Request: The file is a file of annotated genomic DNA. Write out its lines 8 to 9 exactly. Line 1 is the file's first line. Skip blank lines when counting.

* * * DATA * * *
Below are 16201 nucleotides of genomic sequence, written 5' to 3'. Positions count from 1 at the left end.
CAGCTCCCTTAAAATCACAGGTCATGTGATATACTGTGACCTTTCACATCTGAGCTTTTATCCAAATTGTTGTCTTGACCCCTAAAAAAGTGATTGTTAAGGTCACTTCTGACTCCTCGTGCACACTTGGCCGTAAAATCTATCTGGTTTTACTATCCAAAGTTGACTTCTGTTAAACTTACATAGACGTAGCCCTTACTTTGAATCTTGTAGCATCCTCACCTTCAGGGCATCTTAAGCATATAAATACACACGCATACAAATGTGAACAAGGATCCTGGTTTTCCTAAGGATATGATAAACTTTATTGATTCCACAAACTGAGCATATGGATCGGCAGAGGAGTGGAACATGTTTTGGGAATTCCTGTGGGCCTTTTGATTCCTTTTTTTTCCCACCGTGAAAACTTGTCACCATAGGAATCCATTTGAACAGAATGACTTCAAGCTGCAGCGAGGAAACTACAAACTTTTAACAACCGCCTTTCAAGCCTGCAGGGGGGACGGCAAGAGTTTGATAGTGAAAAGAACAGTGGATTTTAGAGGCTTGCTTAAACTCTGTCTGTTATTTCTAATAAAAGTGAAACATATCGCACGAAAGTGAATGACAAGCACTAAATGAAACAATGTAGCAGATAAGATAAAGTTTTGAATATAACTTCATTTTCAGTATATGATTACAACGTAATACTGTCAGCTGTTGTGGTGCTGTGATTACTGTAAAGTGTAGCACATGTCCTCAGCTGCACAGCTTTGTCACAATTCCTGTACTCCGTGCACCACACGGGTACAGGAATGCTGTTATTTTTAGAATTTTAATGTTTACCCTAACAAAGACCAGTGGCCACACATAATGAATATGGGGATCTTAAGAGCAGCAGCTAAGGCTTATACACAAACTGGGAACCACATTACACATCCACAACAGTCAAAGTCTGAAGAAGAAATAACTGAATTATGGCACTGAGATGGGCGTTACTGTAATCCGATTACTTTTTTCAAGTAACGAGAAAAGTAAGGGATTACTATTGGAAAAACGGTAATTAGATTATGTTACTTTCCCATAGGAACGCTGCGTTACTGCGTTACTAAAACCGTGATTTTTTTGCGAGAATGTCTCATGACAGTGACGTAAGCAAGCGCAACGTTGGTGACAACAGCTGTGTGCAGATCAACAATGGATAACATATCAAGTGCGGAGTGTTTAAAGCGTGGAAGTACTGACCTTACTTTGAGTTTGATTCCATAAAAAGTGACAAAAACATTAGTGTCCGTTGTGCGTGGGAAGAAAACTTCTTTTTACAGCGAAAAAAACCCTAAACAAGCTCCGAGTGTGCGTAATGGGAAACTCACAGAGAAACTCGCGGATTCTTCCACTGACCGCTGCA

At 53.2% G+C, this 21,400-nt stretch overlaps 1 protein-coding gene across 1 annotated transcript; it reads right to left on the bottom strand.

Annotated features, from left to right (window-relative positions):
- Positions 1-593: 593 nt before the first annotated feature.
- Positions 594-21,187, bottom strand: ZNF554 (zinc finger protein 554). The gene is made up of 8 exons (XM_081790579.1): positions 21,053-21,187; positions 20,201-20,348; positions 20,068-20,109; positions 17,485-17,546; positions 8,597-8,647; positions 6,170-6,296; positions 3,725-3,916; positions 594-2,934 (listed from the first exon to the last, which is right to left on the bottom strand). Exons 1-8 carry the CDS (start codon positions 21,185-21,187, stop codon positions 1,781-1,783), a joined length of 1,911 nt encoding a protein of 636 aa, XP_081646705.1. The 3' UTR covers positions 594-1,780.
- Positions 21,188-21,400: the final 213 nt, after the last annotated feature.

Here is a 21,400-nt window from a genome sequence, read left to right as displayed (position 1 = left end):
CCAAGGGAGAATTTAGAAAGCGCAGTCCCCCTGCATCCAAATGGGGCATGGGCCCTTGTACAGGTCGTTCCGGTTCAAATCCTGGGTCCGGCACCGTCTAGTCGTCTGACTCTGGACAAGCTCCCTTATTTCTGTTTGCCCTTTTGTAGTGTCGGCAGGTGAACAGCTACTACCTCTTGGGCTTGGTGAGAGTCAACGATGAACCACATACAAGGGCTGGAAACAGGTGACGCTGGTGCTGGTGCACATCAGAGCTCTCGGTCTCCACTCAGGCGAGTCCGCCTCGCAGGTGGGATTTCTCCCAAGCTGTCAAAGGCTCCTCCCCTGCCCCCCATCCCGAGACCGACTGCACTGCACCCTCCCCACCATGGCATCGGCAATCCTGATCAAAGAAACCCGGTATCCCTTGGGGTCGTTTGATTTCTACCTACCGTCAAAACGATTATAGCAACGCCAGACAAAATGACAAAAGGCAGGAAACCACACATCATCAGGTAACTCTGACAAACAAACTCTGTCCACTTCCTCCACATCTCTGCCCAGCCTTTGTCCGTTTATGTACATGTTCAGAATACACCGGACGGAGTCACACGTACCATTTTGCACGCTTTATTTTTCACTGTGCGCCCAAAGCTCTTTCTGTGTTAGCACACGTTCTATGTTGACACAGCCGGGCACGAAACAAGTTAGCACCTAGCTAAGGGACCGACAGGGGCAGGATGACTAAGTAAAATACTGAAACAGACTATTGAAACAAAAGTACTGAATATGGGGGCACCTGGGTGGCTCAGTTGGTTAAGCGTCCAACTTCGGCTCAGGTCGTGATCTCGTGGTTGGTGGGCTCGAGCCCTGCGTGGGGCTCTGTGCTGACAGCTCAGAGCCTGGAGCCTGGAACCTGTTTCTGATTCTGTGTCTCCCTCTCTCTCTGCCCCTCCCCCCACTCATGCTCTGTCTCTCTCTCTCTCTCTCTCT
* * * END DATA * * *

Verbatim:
Here is a 21,400-nt window from a genome sequence, read left to right as displayed (position 1 = left end):
CCAAGGGAGAATTTAGAAAGCGCAGTCCCCCTGCATCCAAATGGGGCATGGGCCCTTGTACAGGTCGTTCCGGTTCAAATCCTGGGTCCGGCACCGTCTAGTCGTCTGACTCTGGACAAGCTCCCTTATTTCTGTTTGCCCTTTTGTAGTGTCGGCAGGTGAACAGCTACTACCTCTTGGGCTTGGTGAGAGTCAACGATGAACCACATACAAGGGCTGGAAACAGGTGACGCTGGTGCTGGTGCACATCAGAGCTCTCGGTCTCCACTCAGGCGAGTCCGCCTCGCAGGTGGGATTTCTCCCAAGCTGTCAAAGGCTCCTCCCCTGCCCCCCATCCCGAGACCGACTGCACTGCACCCTCCCCACCATGGCATCGGCAATCCTGATCAAAGAAACCCGGTATCCCTTGGGGTCGTTTGATTTCTACCTACCGTCAAAACGATTATAGCAACGCCAGACAAAATGACAAAAGGCAGGAAACCACACATCATCAGGTAACTCTGACAAACAAACTCTGTCCACTTCCTCCACATCTCTGCCCAGCCTTTGTCCGTTTATGTACATGTTCAGAATACACCGGACGGAGTCACACGTACCATTTTGCACGCTTTATTTTTCACTGTGCGCCCAAAGCTCTTTCTGTGTTAGCACACGTTCTATGTTGACACAGCCGGGCACGAAACAAGTTAGCACCTAGCTAAGGGACCGACAGGGGCAGGATGACTAAGTAAAATACTGAAACAGACTATTGAAACAAAAGTACTGAATATGGGGGCACCTGGGTGGCTCAGTTGGTTAAGCGTCCAACTTCGGCTCAGGTCGTGATCTCGTGGTTGGTGGGCTCGAGCCCTGCGTGGGGCTCTGTGCTGACAGCTCAGAGCCTGGAGCCTGGAACCTGTTTCTGATTCTGTGTCTCCCTCTCTCTCTGCCCCTCCCCCCACTCATGCTCTGTCTCTCTCTCTCTCTCTCTCT